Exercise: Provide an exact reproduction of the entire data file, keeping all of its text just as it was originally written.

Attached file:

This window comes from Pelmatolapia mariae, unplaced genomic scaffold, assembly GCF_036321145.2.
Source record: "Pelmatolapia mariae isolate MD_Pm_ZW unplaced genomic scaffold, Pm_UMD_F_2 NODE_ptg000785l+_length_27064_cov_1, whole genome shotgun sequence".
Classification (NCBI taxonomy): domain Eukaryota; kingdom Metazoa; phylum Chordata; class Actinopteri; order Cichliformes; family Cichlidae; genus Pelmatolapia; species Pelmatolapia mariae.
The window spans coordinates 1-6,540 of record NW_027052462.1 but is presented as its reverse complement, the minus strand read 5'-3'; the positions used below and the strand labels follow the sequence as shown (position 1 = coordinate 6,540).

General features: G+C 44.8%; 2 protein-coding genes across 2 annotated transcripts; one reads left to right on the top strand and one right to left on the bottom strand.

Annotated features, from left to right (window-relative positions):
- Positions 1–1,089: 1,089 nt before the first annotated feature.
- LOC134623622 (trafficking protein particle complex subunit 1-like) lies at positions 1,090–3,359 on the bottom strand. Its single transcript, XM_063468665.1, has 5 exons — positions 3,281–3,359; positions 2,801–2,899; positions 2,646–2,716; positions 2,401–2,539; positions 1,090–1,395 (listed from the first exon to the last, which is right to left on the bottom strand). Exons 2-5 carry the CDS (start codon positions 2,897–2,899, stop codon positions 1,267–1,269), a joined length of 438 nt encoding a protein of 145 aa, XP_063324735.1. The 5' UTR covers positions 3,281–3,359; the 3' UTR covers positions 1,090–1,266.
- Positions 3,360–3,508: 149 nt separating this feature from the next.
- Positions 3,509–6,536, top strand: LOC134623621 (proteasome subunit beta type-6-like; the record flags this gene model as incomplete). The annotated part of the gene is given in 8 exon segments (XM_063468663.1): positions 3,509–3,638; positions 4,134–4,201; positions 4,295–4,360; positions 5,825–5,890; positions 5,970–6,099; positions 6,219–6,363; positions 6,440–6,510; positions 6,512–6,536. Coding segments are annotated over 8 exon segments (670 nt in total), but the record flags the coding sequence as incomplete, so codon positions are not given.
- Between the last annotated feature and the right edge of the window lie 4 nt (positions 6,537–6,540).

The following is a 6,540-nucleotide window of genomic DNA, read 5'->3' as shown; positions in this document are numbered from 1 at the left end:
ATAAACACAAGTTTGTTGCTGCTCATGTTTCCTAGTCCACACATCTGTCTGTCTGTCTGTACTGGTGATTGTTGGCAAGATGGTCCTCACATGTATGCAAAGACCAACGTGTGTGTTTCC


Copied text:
This window comes from Pelmatolapia mariae, unplaced genomic scaffold, assembly GCF_036321145.2.
Source record: "Pelmatolapia mariae isolate MD_Pm_ZW unplaced genomic scaffold, Pm_UMD_F_2 NODE_ptg000785l+_length_27064_cov_1, whole genome shotgun sequence".
Classification (NCBI taxonomy): domain Eukaryota; kingdom Metazoa; phylum Chordata; class Actinopteri; order Cichliformes; family Cichlidae; genus Pelmatolapia; species Pelmatolapia mariae.
The window spans coordinates 1-6,540 of record NW_027052462.1 but is presented as its reverse complement, the minus strand read 5'-3'; the positions used below and the strand labels follow the sequence as shown (position 1 = coordinate 6,540).

General features: G+C 44.8%; 2 protein-coding genes across 2 annotated transcripts; one reads left to right on the top strand and one right to left on the bottom strand.

Annotated features, from left to right (window-relative positions):
- Positions 1–1,089: 1,089 nt before the first annotated feature.
- LOC134623622 (trafficking protein particle complex subunit 1-like) lies at positions 1,090–3,359 on the bottom strand. Its single transcript, XM_063468665.1, has 5 exons — positions 3,281–3,359; positions 2,801–2,899; positions 2,646–2,716; positions 2,401–2,539; positions 1,090–1,395 (listed from the first exon to the last, which is right to left on the bottom strand). Exons 2-5 carry the CDS (start codon positions 2,897–2,899, stop codon positions 1,267–1,269), a joined length of 438 nt encoding a protein of 145 aa, XP_063324735.1. The 5' UTR covers positions 3,281–3,359; the 3' UTR covers positions 1,090–1,266.
- Positions 3,360–3,508: 149 nt separating this feature from the next.
- Positions 3,509–6,536, top strand: LOC134623621 (proteasome subunit beta type-6-like; the record flags this gene model as incomplete). The annotated part of the gene is given in 8 exon segments (XM_063468663.1): positions 3,509–3,638; positions 4,134–4,201; positions 4,295–4,360; positions 5,825–5,890; positions 5,970–6,099; positions 6,219–6,363; positions 6,440–6,510; positions 6,512–6,536. Coding segments are annotated over 8 exon segments (670 nt in total), but the record flags the coding sequence as incomplete, so codon positions are not given.
- Between the last annotated feature and the right edge of the window lie 4 nt (positions 6,537–6,540).

The following is a 6,540-nucleotide window of genomic DNA, read 5'->3' as shown; positions in this document are numbered from 1 at the left end:
ATAAACACAAGTTTGTTGCTGCTCATGTTTCCTAGTCCACACATCTGTCTGTCTGTCTGTACTGGTGATTGTTGGCAAGATGGTCCTCACATGTATGCAAAGACCAACGTGTGTGTTTCC